4. A boring apparatus comprising a drillrotating means, a work holder, one being guided for rectilinear movement toward the other in the direction of the axis of rotation of the drill, and one being mounted for swinging movement about a line transverse to said axis and at one side thereof, and means forV exerting torque about said line on the swinging element, said means being connected to the other element to be actuated thereby whereby swinging is effected simultaneously with a feeding movement.
5. A boring apparatus comprising a drillrotating means, a work holder, one beingA guided for rectilinear movement toward the other in the direction of the axis of rotation of the drill, and one being mounted for swingingmovement; about a line transverse to said axis and at one side thereof, means for exerting torque on said swinging element at a point remote from said line including a driving arm connected to said other element having a lost motion connection to said means at the later portion ofvthe operative travel of the parts.
6. A boring apparatus comprising a drillrotating means, a work holder, one being guided other element having a lost motion connection.,
to said means at the earlier portion of the operative travel of the parts.
7. A-n attachment for a drill press comprising a frame, a work holder journalled therein having an abutment element at a point remote from its pivot, means for exerting force on said abutment element Yto swing the holder including an actuating arm and means for connecting the arm to the travelling spindle of the press.
8. An attachment for a drill press comprising a frame, a work holder journalled therein having an abutment element at a point remote from its pivot, means for exerting force on said abutment element to swing the holder including an actuating arm having lost motion ,relative to said A `means during the later portion of its actuating stroke and means for connecting the arm to the travelling spindle of the press.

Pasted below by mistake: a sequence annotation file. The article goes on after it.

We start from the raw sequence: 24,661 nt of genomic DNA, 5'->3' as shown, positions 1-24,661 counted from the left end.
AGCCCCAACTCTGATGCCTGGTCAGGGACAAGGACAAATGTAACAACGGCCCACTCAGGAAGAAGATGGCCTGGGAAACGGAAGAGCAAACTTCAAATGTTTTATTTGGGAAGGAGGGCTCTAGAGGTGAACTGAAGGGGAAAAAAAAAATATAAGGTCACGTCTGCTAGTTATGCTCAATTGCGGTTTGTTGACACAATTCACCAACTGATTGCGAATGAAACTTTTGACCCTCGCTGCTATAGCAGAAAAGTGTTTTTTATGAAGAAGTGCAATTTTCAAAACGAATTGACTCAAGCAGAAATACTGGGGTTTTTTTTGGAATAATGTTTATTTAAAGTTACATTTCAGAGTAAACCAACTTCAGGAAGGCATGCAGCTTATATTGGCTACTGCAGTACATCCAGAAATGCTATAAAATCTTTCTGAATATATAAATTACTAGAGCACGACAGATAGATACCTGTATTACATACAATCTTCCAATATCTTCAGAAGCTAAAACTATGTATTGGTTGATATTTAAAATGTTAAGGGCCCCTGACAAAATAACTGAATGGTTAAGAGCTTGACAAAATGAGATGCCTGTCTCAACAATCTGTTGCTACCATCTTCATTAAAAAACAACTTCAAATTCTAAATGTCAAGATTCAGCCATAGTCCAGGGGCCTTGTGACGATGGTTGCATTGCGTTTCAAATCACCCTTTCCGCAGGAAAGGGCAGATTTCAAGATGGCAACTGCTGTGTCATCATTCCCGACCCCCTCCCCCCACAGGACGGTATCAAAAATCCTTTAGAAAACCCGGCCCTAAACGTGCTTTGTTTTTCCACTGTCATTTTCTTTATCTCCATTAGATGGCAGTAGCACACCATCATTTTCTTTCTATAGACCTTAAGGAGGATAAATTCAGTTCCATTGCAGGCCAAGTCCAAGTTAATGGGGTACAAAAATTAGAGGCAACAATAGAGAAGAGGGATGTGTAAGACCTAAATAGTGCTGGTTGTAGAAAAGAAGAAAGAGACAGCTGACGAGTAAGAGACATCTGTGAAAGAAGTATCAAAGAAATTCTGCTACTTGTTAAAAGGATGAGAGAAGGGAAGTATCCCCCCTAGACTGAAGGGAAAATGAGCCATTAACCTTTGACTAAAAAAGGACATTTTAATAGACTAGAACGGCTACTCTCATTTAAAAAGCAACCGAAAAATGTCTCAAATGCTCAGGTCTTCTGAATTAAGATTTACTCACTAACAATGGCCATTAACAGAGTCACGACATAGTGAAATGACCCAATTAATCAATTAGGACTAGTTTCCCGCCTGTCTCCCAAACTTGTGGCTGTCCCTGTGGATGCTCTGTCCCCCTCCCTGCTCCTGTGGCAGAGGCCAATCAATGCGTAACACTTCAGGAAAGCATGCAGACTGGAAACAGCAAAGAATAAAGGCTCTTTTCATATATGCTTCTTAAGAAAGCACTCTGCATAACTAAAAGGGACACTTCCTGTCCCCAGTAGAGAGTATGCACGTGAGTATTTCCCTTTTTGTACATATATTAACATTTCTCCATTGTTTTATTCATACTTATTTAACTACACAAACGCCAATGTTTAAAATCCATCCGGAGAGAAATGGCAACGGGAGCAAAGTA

9. An attachment for a drill press comprising .a frame, a work holder journalled therein having an abutment element at a point remote from its pivot, means for exerting force on said abutment element to swing the holder including an actuating arm having lost motion relative to said means during the earlier portion of its actuating stroke and means for connecting the arm to the travelling spindle ofthe press.
10. An attachment for a drill press comprising e a frame, a work holder journalled therein having an abutment element at a point remote from its pivot, a cam cooperating with the abutment and Y means for driving the cam responsive to the travel of the spindle of thepress. l1. A boring appliance comprising a drillrotating means, a work support, the two being
|Citing Patent||Filing date||Publication date||Applicant||Title|
|US2428669 *||Feb 2, 1945||Oct 7, 1947||Hopkins Henry||Fixture for drilling bowling balls|
|US2633764 *||Aug 17, 1946||Apr 7, 1953||Ruser William||Work holder|
|US2651975 *||May 11, 1949||Sep 15, 1953||Soloff Milton||Internal carving machine|
|US2726454 *||Feb 20, 1952||Dec 13, 1955||Belski Edward J||Bowling ball determining gauge|
|US2750806 *||Mar 7, 1950||Jun 19, 1956||hobbs|
|US2973674 *||May 28, 1958||Mar 7, 1961||American Mach & Foundry||Drilling fixture for spherical objects|
|US3023647 *||Jul 18, 1958||Mar 6, 1962||Bawtinheimer Charles E||Apparatus for forming workpieces|
|US3245441 *||May 14, 1962||Apr 12, 1966||Nichols Edgar B||Machine for making bowling pins|
|US3262340 *||Jan 27, 1964||Jul 26, 1966||Sammons Victor I Bianchini||Bowling ball drill jig|
|US3263531 *||Mar 20, 1964||Aug 2, 1966||Sammons Victor I Bianchine||Bowling ball drill jig|
|US3329043 *||May 17, 1965||Jul 4, 1967||Robert M Stanford||Drilling machine for bowling balls|
|US3349647 *||Aug 31, 1965||Oct 31, 1967||Louis J Stan||Bowling ball drilling method and apparatus|
|US3689165 *||Jul 16, 1970||Sep 5, 1972||Edward E Small||Template controlled bowling ball drilling machine|
|US3761191 *||Sep 27, 1971||Sep 25, 1973||Carborundum Co||Electrode nipple drilling machine|
|US5173016 *||Apr 17, 1991||Dec 22, 1992||Pro Shops Unlimited||Apparatus and method for forming finger and thumb holes in bowling balls|
|US5409334 *||Aug 26, 1994||Apr 25, 1995||David Edis||Vacuum vice for bowling balls|
|US5634749 *||Oct 21, 1994||Jun 3, 1997||Jerry Liem||Vacuum vice for bowling balls|
|U.S. Classification||409/64, 144/93.1, 408/1.00R, 33/509, 408/64, 408/109, 144/24.9, 451/138, 408/DIG.100|
|Cooperative Classification||Y10S408/01, B23Q1/48|